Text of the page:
The UK and Welsh Governments have reached an agreement on borrowing powers for Wales and changing how Wales' share of public spending is worked out. But it's very much an agreement in principle, the Welsh Government cannot yet raise any loans and there will be no immediate change on funding.
The UK Government says it accepts that the Welsh Government should borrow money for construction projects but there must be the revenue to pay for it. There will be no decision on tax raising powers until after the Silk Commission has recommended what taxes, if any, should be devolved to Wales.
Talks are continuing about how to pay for specific projects, notably relieving congestion on the M4 around Newport. Last year, the Chancellor suggested that toll revenue from the Severn Bridges could be used to repay a loan once the cost of building the Second Severn Crossing has been met.
– Chief Secretary to the Treasury Danny Alexander MP
Today’s announcement agrees in principle to devolved capital borrowing powers for the Welsh Government. This is an important step forward on the devolution journey for Welsh people, and will bring them significant benefits. I am delighted that the two Governments have worked closely together to deliver this good outcome for Wales.
– WELSH FINANCE MINISTER JANE HUTT AM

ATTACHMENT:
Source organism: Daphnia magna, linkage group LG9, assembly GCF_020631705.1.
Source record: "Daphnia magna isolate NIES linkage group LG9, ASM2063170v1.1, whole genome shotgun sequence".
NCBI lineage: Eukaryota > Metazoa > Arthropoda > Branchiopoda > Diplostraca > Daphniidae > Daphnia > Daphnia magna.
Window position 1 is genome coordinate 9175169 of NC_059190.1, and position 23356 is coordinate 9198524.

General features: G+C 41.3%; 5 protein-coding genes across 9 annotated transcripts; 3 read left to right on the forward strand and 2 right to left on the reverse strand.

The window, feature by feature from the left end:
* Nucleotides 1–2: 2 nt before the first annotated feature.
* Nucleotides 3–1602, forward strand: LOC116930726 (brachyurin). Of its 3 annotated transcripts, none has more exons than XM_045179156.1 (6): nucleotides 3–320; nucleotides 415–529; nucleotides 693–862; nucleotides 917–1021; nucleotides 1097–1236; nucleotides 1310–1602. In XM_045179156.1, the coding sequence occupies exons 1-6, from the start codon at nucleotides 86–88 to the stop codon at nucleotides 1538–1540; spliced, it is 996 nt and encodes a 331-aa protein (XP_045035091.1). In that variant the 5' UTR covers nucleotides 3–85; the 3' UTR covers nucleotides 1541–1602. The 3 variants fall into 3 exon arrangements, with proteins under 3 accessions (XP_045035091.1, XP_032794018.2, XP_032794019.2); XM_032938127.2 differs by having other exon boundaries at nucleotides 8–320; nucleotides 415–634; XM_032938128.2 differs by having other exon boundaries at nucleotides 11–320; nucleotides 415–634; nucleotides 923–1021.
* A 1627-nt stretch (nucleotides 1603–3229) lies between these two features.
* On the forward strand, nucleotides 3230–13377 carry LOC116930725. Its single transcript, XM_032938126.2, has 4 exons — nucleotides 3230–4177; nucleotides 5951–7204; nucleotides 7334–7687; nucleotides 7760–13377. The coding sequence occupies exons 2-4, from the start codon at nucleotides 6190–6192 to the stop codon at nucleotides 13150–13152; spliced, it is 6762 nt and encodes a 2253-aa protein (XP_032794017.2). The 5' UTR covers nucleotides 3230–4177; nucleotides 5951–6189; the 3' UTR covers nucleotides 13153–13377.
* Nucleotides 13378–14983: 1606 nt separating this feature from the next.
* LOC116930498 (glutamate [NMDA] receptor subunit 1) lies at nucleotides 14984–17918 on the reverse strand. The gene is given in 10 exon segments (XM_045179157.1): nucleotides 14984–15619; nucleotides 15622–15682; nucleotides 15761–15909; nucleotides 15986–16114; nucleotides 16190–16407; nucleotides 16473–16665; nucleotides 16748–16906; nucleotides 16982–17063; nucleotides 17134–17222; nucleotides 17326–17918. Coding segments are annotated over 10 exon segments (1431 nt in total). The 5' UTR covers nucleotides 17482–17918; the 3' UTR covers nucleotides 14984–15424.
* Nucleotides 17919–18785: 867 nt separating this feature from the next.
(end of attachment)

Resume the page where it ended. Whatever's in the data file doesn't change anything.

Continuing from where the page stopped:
The statement we are publishing today includes a new commitment by both Governments to review the path of Welsh relative funding at future Spending Reviews. I welcome the in principle devolution of capital borrowing powers, which should give the Welsh Government an additional lever to generate economic growth.
– WELSH SECRETARY DAVID JONES MP
I hope that today’s announcement will reassure the people in Wales of the progress both Governments have been making on Welsh funding arrangements. In addition to the in principle capital borrowing powers, the UK Government has recognised the concern in Wales about long term convergence and is committed to investigating options to address it once it resumes. The commitments made today establish a strong basis from which to work with the Welsh Government after the Silk Commission reports to me next month.
In the long run, the deal heralds an end to the much misunderstood Barnett formula, It was devised at the end of the 1970s and initially was kept secret. Its purpose was to slowly reduce Wales' share of public spending by linking any increase to rises in expenditure in England. When public spending grew rapidly at the start of the twenty-first century, it became noticeable that the formula meant that is was rising less fast in Wales, what became known as the 'Barnett squeeze'.
– Welsh Liberal Democrat Finance Spokesperson Peter Black AM
Despite being in government for over a decade, Labour failed spectacularly to change the funding system for Wales. In two and a half years, Liberal Democrats in government have delivered more than Labour managed in thirteen – even when we are in coalition with a party that is reluctant to see powers and responsibilities leave London. The Welsh Labour Government must now understand that greater power involves greater responsibility. For too long this Labour Government has sat back and blamed Westminster for their own failings. This can’t be allowed to continue.